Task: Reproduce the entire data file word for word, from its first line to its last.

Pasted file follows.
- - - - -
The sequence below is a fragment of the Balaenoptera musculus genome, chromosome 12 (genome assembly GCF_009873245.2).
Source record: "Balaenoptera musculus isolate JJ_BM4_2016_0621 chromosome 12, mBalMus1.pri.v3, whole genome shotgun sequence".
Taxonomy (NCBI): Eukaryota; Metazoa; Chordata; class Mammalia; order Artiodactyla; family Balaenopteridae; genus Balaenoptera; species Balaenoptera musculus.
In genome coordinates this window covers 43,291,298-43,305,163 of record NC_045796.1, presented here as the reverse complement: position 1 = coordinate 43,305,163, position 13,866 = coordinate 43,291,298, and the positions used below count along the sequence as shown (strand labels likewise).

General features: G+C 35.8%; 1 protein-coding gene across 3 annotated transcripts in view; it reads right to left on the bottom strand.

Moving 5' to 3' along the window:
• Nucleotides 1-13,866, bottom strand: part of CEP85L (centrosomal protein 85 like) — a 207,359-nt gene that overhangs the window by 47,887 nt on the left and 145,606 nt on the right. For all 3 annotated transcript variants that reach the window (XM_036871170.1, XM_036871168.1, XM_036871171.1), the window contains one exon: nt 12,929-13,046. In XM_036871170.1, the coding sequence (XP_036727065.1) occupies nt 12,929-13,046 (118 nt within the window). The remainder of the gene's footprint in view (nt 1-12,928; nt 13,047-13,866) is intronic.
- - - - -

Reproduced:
The sequence below is a fragment of the Balaenoptera musculus genome, chromosome 12 (genome assembly GCF_009873245.2).
Source record: "Balaenoptera musculus isolate JJ_BM4_2016_0621 chromosome 12, mBalMus1.pri.v3, whole genome shotgun sequence".
Taxonomy (NCBI): Eukaryota; Metazoa; Chordata; class Mammalia; order Artiodactyla; family Balaenopteridae; genus Balaenoptera; species Balaenoptera musculus.
In genome coordinates this window covers 43,291,298-43,305,163 of record NC_045796.1, presented here as the reverse complement: position 1 = coordinate 43,305,163, position 13,866 = coordinate 43,291,298, and the positions used below count along the sequence as shown (strand labels likewise).

General features: G+C 35.8%; 1 protein-coding gene across 3 annotated transcripts in view; it reads right to left on the bottom strand.

Moving 5' to 3' along the window:
• Nucleotides 1-13,866, bottom strand: part of CEP85L (centrosomal protein 85 like) — a 207,359-nt gene that overhangs the window by 47,887 nt on the left and 145,606 nt on the right. For all 3 annotated transcript variants that reach the window (XM_036871170.1, XM_036871168.1, XM_036871171.1), the window contains one exon: nt 12,929-13,046. In XM_036871170.1, the coding sequence (XP_036727065.1) occupies nt 12,929-13,046 (118 nt within the window). The remainder of the gene's footprint in view (nt 1-12,928; nt 13,047-13,866) is intronic.